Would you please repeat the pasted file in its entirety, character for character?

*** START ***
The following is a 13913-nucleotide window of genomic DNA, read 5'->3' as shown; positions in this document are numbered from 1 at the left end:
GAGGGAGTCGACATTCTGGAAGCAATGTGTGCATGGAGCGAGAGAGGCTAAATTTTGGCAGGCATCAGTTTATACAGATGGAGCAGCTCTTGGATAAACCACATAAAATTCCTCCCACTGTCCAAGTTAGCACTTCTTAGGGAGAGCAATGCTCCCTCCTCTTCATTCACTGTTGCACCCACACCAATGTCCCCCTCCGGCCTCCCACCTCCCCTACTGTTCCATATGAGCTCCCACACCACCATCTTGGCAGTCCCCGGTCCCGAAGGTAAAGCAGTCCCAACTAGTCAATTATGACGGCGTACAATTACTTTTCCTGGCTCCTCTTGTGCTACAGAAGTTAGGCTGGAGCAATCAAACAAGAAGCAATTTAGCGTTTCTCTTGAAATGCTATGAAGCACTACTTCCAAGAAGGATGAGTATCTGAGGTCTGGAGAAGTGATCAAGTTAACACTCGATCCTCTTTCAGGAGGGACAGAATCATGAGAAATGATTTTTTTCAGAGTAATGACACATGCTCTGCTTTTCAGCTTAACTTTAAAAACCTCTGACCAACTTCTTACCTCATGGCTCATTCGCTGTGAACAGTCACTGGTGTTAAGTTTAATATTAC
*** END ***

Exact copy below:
The following is a 13913-nucleotide window of genomic DNA, read 5'->3' as shown; positions in this document are numbered from 1 at the left end:
GAGGGAGTCGACATTCTGGAAGCAATGTGTGCATGGAGCGAGAGAGGCTAAATTTTGGCAGGCATCAGTTTATACAGATGGAGCAGCTCTTGGATAAACCACATAAAATTCCTCCCACTGTCCAAGTTAGCACTTCTTAGGGAGAGCAATGCTCCCTCCTCTTCATTCACTGTTGCACCCACACCAATGTCCCCCTCCGGCCTCCCACCTCCCCTACTGTTCCATATGAGCTCCCACACCACCATCTTGGCAGTCCCCGGTCCCGAAGGTAAAGCAGTCCCAACTAGTCAATTATGACGGCGTACAATTACTTTTCCTGGCTCCTCTTGTGCTACAGAAGTTAGGCTGGAGCAATCAAACAAGAAGCAATTTAGCGTTTCTCTTGAAATGCTATGAAGCACTACTTCCAAGAAGGATGAGTATCTGAGGTCTGGAGAAGTGATCAAGTTAACACTCGATCCTCTTTCAGGAGGGACAGAATCATGAGAAATGATTTTTTTCAGAGTAATGACACATGCTCTGCTTTTCAGCTTAACTTTAAAAACCTCTGACCAACTTCTTACCTCATGGCTCATTCGCTGTGAACAGTCACTGGTGTTAAGTTTAATATTAC